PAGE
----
Why did we allow the Heaven is for Real advertisements? Because a lot of non-Christians visit our site and our hope was that the movie would get some people thinking about Heaven and eternity…and would then seek answers from us and other biblically-based ministries and/or churches. In no sense was us allowing the advertising an endorsement of everything the movie or book says. Our article on the recent rash of "I saw Heaven" books advocates biblical discernment and healthy skepticism — "Are books such as 90 Minutes in Heaven, Heaven is for Real, and 23 Minutes in Hell biblically sound?"

I also read the reviews of the book/movie from some Christian leaders whom I admire and respect. While I agree with their conclusions in regards to the unbiblical nature of some of what Colton Burpo claims to have seen, I do not understand the vitriolic nature of most of the reviews and comments. Do I think Jesus rides a rainbow-colored horse? No. Do I think the Holy Spirit is blue? No. Do I run screaming "HERESY!" when I hear such things coming from a 4-year old boy? No.

Unless the Burpo family made up the entire story in an attempt to capitalize financially on the popularity of "I saw Heaven" books, it appears what happened is that Colton Burpo had a near-death experience and God showed him some amazing things to comfort him, and then those things were misunderstood and filtered through the thoughts and experiences of a 4-year old boy. Heaven is for Real is a very interesting story. Nothing more. Nothing less.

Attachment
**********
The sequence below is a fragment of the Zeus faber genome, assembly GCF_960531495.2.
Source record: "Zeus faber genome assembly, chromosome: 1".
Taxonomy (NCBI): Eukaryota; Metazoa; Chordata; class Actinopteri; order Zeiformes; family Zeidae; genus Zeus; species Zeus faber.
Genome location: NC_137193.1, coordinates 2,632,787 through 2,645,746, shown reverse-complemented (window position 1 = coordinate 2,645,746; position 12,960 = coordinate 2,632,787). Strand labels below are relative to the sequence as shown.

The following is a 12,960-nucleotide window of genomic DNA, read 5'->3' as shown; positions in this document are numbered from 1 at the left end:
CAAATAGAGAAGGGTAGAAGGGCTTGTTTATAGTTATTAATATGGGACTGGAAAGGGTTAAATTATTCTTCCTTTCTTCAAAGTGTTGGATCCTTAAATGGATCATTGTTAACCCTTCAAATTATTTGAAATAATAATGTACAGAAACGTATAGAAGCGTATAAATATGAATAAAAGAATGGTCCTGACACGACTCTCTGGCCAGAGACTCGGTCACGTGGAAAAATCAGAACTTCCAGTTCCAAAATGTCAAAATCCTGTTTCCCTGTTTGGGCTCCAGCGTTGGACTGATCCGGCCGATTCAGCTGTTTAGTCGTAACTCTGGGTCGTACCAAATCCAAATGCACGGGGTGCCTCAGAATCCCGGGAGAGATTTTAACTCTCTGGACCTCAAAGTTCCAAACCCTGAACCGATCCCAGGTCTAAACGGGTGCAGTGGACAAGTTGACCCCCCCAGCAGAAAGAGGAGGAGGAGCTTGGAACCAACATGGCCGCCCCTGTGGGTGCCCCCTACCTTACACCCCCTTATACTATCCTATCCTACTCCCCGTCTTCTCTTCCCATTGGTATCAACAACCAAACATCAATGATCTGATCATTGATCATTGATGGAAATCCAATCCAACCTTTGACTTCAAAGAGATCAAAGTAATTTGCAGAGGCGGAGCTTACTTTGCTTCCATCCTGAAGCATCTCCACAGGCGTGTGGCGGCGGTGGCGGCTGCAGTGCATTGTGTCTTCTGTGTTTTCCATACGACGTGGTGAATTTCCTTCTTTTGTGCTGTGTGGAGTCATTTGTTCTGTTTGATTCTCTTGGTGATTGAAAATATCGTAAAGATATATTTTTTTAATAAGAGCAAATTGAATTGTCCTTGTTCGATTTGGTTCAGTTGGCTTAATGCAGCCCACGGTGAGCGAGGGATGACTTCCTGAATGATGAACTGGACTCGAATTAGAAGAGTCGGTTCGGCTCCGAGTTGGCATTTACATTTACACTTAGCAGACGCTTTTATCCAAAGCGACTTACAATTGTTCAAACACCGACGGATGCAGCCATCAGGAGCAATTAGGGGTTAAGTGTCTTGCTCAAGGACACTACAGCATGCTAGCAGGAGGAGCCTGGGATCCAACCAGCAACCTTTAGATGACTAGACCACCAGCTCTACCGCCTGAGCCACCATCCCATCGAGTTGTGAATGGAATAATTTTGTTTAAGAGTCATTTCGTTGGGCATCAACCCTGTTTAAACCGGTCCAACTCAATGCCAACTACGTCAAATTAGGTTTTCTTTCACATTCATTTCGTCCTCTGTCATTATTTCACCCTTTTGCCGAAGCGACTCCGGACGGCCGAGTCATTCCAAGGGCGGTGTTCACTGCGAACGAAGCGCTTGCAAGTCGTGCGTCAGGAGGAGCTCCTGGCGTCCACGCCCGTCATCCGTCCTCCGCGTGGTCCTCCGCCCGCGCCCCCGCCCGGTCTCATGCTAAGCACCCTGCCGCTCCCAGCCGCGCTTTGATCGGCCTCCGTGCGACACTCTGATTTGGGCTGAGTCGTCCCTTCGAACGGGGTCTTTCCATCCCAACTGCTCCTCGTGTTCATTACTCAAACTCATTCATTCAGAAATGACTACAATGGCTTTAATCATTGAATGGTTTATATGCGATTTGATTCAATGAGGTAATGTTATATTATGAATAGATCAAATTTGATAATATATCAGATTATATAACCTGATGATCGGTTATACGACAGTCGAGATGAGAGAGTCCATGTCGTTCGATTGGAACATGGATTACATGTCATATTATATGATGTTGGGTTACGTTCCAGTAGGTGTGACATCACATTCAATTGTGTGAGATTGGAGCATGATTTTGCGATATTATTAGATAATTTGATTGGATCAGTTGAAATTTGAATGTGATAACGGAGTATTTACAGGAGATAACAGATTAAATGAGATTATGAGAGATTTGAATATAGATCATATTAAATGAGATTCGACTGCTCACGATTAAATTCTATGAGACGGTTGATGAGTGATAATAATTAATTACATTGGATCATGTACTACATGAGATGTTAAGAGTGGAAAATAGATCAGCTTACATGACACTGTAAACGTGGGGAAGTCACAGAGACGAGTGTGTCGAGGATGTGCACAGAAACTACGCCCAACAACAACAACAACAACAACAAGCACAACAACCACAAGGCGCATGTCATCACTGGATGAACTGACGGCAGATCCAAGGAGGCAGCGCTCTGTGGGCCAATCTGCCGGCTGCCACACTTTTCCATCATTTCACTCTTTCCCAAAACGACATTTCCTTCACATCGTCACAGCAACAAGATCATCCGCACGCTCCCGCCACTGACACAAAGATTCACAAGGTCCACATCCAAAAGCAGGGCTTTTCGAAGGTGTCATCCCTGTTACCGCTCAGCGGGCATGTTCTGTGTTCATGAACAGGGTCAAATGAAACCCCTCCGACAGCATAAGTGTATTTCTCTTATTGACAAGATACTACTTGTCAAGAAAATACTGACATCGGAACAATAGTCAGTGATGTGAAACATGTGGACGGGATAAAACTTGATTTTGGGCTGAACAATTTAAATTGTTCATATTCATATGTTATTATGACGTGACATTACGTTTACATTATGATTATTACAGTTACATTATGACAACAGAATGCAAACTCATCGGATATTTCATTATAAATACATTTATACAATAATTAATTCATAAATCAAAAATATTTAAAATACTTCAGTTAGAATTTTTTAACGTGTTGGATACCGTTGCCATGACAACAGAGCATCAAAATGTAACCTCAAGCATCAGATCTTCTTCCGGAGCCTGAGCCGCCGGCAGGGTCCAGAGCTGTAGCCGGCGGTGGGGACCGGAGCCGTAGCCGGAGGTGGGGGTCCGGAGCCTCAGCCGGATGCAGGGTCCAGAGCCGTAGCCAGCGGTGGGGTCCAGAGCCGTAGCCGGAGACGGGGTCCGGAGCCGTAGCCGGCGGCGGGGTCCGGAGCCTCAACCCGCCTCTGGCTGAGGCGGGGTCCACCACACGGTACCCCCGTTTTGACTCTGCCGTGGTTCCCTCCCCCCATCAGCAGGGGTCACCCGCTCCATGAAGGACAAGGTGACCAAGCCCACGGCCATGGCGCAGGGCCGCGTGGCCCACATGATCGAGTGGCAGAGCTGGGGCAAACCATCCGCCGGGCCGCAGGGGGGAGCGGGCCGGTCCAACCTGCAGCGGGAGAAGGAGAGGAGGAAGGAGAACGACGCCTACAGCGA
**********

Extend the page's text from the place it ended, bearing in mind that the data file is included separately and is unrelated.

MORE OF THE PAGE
Why the vitriol? Why the hatred? Is it due to jealousy of the sales success of the Heaven is for Real book? Is it due to jealousy towards the idea that God would give a 4-year old boy a vision of Heaven? It is possible that jealousy is present in some of those who have written extremely hostile reviews. But, it is not my place to question others' motives…just as it is not their place to question the honesty and integrity of the Burpo family.

In absolutely no sense is any aspect of our faith or understanding of Heaven to be based on any vision, near-death experience, or dream. Our faith, and every aspect of our doctrine, is to be based on, and in full agreement with, the inspired, inerrant, and authoritative Word of God (2 Timothy 3:16-17). If you want a true vision of Heaven, read Isaiah 6 and Revelation 21-22.

In conclusion, Jesus providing comfort to a little boy who is near death sounds to me like exactly something He would do (Matthew 19:14). And, just as with all other 4-year olds, Colton's memories of what he saw, and how he interpreted what he saw, were not entirely accurate.

As with everything, compare what you read/see with Scripture, and if anything does not agree with the Word of God, reject it.tweet



TagsBiblical-Truth  |  Controversial-Issues  |  Current-Issues  |  Got-Questions?  |  Reviews-Critiques



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Published 4/21/14